Who says bipartisanship in Washington is dead? Today, top Republicans sided with President Obama on both his planned speech to schoolchildren and his strategy in Afghanistan, Politico reports. On Fox News Sunday, Newt Gingrich called Obama’s Tuesday speech “good for America.” On Afghanistan, Tim Pawlenty rejected calls by conservative columnist George Will for Obama to remove troops. “We need to make sure that when the US goes to war, it is successful,” the Minnesota governor told State of the Union.
But it was politics as usual elsewhere on the Sunday circuit:
- Howard Dean told Fox that Van Jones, who resigned overnight as Obama’s green jobs czar, had been “brought down” by Republicans. David Axelrod told Meet the Press the president didn’t personally seek Jones’ ouster.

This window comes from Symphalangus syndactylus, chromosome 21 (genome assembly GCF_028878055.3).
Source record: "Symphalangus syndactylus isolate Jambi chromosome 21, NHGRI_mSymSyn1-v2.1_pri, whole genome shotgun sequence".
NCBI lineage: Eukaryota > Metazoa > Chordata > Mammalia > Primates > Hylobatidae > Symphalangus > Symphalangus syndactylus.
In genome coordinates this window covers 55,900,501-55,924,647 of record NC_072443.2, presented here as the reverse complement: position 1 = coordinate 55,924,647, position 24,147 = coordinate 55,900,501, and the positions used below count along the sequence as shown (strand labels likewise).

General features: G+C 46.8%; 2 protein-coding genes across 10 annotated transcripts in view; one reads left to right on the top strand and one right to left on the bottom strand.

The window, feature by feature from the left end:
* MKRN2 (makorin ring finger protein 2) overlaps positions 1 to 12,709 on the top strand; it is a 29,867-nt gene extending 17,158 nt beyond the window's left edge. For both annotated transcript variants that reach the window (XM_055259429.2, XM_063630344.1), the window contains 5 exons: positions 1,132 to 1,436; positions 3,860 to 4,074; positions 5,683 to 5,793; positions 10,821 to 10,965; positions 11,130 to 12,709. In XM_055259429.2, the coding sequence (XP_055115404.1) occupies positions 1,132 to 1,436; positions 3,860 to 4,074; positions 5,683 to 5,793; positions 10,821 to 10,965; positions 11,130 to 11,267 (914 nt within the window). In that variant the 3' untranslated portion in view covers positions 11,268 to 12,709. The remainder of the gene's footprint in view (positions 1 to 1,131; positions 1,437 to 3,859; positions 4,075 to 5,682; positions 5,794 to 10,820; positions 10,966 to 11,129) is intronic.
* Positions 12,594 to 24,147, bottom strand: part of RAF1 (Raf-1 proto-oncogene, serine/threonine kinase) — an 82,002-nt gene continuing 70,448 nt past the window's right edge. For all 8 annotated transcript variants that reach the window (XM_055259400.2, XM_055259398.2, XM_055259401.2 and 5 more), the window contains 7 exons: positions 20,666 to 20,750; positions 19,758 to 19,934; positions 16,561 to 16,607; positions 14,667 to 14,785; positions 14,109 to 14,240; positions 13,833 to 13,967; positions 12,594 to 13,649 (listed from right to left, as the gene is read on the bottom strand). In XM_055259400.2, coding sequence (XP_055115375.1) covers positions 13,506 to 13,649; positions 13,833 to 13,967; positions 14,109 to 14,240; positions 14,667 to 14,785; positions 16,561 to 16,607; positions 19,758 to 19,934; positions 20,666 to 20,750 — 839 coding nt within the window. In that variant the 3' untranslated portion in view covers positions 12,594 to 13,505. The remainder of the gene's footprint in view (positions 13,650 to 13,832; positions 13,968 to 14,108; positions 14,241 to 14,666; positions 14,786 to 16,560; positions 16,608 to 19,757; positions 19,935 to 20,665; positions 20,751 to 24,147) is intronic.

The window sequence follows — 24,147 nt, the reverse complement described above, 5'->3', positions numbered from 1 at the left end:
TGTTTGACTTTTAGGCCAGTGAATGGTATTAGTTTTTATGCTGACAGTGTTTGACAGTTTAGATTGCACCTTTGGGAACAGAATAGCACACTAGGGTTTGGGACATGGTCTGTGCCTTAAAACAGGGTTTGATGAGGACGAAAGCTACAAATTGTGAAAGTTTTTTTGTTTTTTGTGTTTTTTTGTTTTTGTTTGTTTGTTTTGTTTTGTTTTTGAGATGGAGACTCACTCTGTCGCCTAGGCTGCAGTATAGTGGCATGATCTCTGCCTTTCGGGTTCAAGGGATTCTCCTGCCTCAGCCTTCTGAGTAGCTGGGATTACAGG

- Arne Duncan called the controversy over Obama’s school speech “silly stuff.” “If the president motivates one C student to become an A” student, then the speech is worth it, he told Face the Nation. The education secretary also slammed George W Bush's No Child Left Behind act as "overly prescriptive" and "desperately underfunded."
- Gingrich said Republicans likely won’t support a public option “trigger,” which would take effect only if private insurance companies don’t meet certain standards.
- Dr. Thomas Frieden, the man charged with combating a swine flu epidemic, told CNN the nation’s health care system is “not well set up (to allow) us to manage the population’s health well.”